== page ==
CNL  2.0.2 (development) Compositional Numeric Library
User Manual

# Introduction

The Compositional Numeric Library (CNL) is a C++ library of fixed-precision numeric classes which enhance integers to deliver safer, simpler, cheaper arithmetic types.

CNL improves on numbers the same way that the STL improves on arrays and smart pointers improve on pointers.

Uses include

• simulations that rely on precision, determinism, and predictability,
• financial applications handling decimal fractions and
• resource-critical systems where floating-point arithmetic is too costly.

The CNL project is published under the Boost licence and can be found online at github.com/johnmcfarlane/cnl.

# Components

## Core Components

The core numeric types of CNL are:

Each of these types solves a single problem when used alone.

## Composite Types

In combination, the core types produce composites which address multiple concerns.

Provided composite types include:

Many more combinations are possible. For example:

# Examples

The following examples can be found in the test suite.

## Declaration

The scaled_integer type adds a scaling exponent to integers. This enables the integer to represent very big or very small values.

#include <cnl/all.h>
#include <iostream>
using cnl::power;
using namespace std;
void declaration_example()
{
// x is represented by an int and scaled down by 1 bit
auto x = scaled_integer<int, power<-1>>{3.5};
// under the hood, x stores a whole number
cout << to_rep(x) << endl; // "7"
// but it multiplies that whole number by 2^-1 to produce a real number
cout << x << endl; // "3.5"
// like an int, x has limited precision
x /= 2;
cout << x << endl; // "1.5"
}

## Arithmetic Operators

Specializations of scaled_integer behave a lot like native C/C++ numeric types. Operators are designed to behave in an way which is both predictable and efficient.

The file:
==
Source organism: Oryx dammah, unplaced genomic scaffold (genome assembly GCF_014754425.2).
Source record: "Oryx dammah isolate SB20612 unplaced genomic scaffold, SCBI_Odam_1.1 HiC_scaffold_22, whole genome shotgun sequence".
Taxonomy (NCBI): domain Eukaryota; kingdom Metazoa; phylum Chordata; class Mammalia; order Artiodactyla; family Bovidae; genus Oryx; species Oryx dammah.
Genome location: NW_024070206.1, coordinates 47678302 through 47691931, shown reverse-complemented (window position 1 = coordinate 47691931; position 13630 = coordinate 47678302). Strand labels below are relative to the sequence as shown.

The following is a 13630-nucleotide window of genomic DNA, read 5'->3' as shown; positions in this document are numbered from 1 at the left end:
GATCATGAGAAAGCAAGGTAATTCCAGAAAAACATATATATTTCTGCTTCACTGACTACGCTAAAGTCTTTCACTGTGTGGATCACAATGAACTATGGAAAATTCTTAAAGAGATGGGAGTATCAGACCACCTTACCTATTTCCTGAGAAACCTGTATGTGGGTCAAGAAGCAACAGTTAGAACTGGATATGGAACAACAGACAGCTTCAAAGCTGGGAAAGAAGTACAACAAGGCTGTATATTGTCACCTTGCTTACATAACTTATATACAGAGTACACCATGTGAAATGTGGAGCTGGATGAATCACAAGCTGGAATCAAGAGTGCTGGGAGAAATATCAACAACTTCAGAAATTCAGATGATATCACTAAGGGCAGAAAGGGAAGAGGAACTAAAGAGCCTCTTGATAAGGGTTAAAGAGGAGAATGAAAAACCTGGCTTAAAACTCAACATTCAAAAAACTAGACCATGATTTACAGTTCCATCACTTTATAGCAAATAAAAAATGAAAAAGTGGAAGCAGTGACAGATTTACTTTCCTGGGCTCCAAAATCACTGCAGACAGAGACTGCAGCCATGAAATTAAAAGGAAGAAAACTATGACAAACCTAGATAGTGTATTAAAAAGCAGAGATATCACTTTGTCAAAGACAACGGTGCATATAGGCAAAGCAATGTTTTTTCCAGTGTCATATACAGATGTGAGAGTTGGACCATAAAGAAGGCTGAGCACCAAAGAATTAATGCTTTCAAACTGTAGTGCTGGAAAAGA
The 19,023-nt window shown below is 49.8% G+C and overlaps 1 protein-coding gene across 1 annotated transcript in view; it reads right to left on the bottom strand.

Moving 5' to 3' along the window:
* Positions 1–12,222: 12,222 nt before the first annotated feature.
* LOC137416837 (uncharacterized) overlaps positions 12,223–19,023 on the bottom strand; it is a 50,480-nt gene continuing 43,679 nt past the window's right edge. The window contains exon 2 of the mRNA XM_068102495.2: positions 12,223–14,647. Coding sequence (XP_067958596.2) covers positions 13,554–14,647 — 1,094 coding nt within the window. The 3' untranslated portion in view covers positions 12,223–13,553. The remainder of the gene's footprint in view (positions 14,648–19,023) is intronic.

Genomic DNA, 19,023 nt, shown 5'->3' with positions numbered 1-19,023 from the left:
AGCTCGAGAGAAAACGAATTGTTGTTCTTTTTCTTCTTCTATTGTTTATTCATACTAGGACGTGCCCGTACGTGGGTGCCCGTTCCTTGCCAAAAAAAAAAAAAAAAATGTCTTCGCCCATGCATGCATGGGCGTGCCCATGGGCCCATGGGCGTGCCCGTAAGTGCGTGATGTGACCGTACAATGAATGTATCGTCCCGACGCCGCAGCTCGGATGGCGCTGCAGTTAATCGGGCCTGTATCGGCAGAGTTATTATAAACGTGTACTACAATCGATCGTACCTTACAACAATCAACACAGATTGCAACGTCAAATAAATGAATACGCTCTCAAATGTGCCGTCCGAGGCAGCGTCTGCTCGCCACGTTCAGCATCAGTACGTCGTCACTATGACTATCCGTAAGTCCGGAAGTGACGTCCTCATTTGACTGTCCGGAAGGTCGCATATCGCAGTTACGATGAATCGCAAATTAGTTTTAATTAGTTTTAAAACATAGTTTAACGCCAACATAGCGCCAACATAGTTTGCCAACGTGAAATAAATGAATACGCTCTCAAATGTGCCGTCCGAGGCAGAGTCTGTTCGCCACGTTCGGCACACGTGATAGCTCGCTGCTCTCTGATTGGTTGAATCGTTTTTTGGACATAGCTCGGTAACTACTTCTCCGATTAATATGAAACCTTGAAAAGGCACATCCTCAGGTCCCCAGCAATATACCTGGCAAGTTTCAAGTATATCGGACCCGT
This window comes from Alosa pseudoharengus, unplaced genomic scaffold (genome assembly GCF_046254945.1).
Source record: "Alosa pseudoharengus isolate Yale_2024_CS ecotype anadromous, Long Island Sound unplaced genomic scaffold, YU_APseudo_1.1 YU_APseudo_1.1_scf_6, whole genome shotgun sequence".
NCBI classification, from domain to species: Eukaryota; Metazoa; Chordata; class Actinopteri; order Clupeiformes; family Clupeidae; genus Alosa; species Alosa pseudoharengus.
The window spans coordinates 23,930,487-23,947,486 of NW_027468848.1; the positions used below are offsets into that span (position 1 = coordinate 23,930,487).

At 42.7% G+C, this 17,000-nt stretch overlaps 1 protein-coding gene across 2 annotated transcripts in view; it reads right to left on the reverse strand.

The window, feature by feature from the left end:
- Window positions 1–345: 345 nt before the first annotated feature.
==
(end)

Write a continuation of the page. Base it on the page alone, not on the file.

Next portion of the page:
void basic_arithmetic_example()
{
// define a constant signed value with 3 integer and 28 fraction bits (s3:28)
auto pi = scaled_integer<int32_t, power<-28>>{3.1415926535};
// expressions involving integers return scaled_integer results
auto tau = pi * 2;
static_assert(is_same<decltype(tau), scaled_integer<int32_t, power<-28>>>::value);
// "6.28319"
cout << tau << endl;
// expressions involving floating-point values return floating-point results
auto degrees = tau * (180 / 3.1415926534);
static_assert(is_same<decltype(degrees), double>::value);
// "360"
cout << degrees << '\n';
}

## Arithmetic Functions

But one size does not fit all. Different applications of the same operation might call for different trade-offs between storage, precision, safety and speed. Named functions provide fine-tuned control over arithmetic results.

{
// this variable uses all of its capacity
auto x = scaled_integer<uint8_t, power<-4>>{15.9375};
// 15.9375 * 15.9375 = 254.00390625 ... overflow!
auto xx1 = scaled_integer<uint8_t, power<-4>>{x * x};
cout << xx1 << endl; // "14" instead!
// fixed-point multiplication operator obeys usual promotion and implicit conversion rules
auto xx = x * x;
// x*x is promoted to scaled_integer<int, -8>
static_assert(is_same<decltype(xx), scaled_integer<int, power<-8>>>::value);
cout << xx << endl; // "254.00390625" - correct
// you can avoid the pitfalls of integer promotion for good by using the elastic_scaled_integer
// type
// this type tracks both the number of digits and the exponent to ensure lossless multiplication
static_assert(is_same<decltype(named_xx), elastic_scaled_integer<16, power<-8>, unsigned>>::value);
cout << named_xx << endl; // "254.00390625" - also correct but prone to overflow
}

## Extensible

Because one size does not fit all, scaled_integer is designed to make it easy to tailor new arithmetic types. The elastic_scaled_integer type illustrates this. As each calculation requires more digits, so the results of elastic_scaled_integer operations allocate more storage.

void elastic_example1()
{